The proposal is forcing conversations about how to approach incarceration.

Room With A View

New York City may finally close down Riker's Island, a prison infamous for violence and crowding.

And to replace it, the city has suggested constructing four high-rise buildings — one in each city borough other than Staten Island — to house inmates moving forward, according to The Guardian. And while immediate backlash has already reduced the scope of the project, the proposal is forcing the city to reckon with how it handles incarceration.

Updated Skyline

Opposition to the new prisons comes from a mix of perspectives, The Guardian reports. Some comes from NYC residents who don't want new prisons in their neighborhoods, especially since the original plan was to build 45-story eyesores. Other opponents are prison reform advocates who want the city to close Riker's without building replacements at all.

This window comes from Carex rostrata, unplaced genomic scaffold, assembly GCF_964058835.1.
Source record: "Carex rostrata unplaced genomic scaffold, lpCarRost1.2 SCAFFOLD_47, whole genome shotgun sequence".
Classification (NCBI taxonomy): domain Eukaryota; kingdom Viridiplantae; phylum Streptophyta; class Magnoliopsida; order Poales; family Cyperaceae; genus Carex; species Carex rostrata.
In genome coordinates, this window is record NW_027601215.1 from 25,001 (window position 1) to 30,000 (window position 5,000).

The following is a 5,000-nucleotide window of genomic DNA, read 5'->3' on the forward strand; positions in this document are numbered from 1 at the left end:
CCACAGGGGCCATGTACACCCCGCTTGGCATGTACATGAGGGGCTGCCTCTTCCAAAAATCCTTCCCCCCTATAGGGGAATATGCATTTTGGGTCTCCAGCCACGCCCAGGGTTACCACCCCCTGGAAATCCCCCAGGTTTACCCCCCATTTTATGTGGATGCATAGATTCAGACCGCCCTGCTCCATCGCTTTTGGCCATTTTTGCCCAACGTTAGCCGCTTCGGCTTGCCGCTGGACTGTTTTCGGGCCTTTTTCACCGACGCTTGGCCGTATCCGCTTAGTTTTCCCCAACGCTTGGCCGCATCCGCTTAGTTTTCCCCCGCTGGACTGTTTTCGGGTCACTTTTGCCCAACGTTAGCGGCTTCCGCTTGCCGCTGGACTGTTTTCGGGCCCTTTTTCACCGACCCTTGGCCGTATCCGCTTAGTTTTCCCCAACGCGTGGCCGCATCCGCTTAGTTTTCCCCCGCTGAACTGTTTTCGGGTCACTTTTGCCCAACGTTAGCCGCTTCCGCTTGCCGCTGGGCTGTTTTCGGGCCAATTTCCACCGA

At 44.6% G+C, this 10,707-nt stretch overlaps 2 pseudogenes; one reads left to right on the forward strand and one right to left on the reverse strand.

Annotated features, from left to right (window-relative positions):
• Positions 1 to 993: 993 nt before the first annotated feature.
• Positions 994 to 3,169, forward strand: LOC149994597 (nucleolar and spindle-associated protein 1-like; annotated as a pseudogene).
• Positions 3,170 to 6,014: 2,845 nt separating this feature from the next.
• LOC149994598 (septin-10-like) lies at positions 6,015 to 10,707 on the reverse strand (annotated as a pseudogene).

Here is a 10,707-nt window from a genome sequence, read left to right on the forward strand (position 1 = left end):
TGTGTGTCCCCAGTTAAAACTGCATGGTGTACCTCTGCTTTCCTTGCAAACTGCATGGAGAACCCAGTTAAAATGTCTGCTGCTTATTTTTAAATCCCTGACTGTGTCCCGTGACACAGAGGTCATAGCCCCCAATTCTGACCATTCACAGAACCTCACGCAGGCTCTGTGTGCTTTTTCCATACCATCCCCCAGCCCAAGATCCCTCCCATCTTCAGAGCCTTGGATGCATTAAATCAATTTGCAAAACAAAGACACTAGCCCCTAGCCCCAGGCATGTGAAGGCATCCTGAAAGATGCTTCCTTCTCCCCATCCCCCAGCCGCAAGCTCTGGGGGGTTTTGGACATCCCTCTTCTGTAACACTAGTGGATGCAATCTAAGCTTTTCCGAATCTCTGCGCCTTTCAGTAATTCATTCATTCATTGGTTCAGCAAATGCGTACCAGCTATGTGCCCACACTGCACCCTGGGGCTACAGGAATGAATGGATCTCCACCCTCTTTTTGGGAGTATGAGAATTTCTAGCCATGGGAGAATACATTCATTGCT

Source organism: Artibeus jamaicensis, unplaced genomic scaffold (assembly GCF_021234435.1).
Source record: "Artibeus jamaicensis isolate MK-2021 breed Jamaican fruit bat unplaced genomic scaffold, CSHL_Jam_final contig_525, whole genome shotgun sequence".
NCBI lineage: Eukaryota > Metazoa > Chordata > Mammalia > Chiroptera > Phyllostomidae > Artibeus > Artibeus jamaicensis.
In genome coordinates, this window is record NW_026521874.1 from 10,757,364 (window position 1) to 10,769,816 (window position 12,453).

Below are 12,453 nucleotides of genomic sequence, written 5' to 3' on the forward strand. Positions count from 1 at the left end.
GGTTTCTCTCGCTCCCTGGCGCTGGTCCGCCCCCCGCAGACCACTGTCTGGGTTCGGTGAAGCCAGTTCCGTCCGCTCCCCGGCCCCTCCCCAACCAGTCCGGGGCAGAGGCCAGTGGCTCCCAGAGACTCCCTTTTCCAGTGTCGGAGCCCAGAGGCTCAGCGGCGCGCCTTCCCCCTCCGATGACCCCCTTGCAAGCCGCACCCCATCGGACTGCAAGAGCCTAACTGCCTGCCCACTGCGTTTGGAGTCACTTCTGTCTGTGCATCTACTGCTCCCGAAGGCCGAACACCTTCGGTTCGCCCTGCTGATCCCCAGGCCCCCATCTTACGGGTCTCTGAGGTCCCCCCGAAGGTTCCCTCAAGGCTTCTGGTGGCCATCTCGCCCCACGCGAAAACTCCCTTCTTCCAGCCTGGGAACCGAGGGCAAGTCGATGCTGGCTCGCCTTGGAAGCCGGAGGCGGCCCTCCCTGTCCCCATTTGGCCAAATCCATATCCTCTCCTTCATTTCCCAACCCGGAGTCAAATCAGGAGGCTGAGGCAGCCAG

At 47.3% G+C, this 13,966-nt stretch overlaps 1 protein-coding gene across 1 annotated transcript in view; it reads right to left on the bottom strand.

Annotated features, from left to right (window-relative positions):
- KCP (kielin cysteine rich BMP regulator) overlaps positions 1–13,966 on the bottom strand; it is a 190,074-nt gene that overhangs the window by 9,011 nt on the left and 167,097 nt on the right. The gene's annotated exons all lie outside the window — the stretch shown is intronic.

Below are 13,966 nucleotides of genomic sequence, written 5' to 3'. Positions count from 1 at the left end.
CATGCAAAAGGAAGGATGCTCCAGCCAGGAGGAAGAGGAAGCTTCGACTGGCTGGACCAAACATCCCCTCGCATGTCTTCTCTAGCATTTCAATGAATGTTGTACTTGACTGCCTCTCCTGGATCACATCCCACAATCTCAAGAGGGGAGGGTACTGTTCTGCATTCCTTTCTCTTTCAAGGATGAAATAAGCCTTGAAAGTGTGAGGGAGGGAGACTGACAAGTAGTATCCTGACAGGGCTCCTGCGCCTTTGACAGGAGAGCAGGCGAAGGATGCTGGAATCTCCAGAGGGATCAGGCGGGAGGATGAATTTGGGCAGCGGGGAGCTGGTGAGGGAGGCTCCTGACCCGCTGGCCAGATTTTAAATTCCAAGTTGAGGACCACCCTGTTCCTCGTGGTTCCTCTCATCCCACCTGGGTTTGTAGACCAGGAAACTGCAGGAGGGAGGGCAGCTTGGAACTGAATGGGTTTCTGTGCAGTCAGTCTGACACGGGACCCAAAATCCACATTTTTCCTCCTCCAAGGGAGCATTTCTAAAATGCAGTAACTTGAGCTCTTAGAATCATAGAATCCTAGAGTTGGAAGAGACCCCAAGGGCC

Others argue the skyscrapers would violate the rights of the aging prison population, arguing that tall, narrow buildings will pose a serious mobility issue for the incarcerated.

Population Bomb

But even so, the city government expects the transition to the new prisons — planned for 2026 — to coincide with a steep drop in the number of inmates.

"This is a decarceration plan," Elizabeth Glazer, director of the mayor's office of criminal justice, told The Guardian. "There's been a real change in how we think about the purpose of punishment, how we treat people, how to develop a relationship between officers and incarcerated."

READ MORE: New York's high-rise jails: what could go wrong? [The Guardian]

More on prisons: U.S. Prisons Are Covertly Gathering Inmates’ Biometric Voice Data

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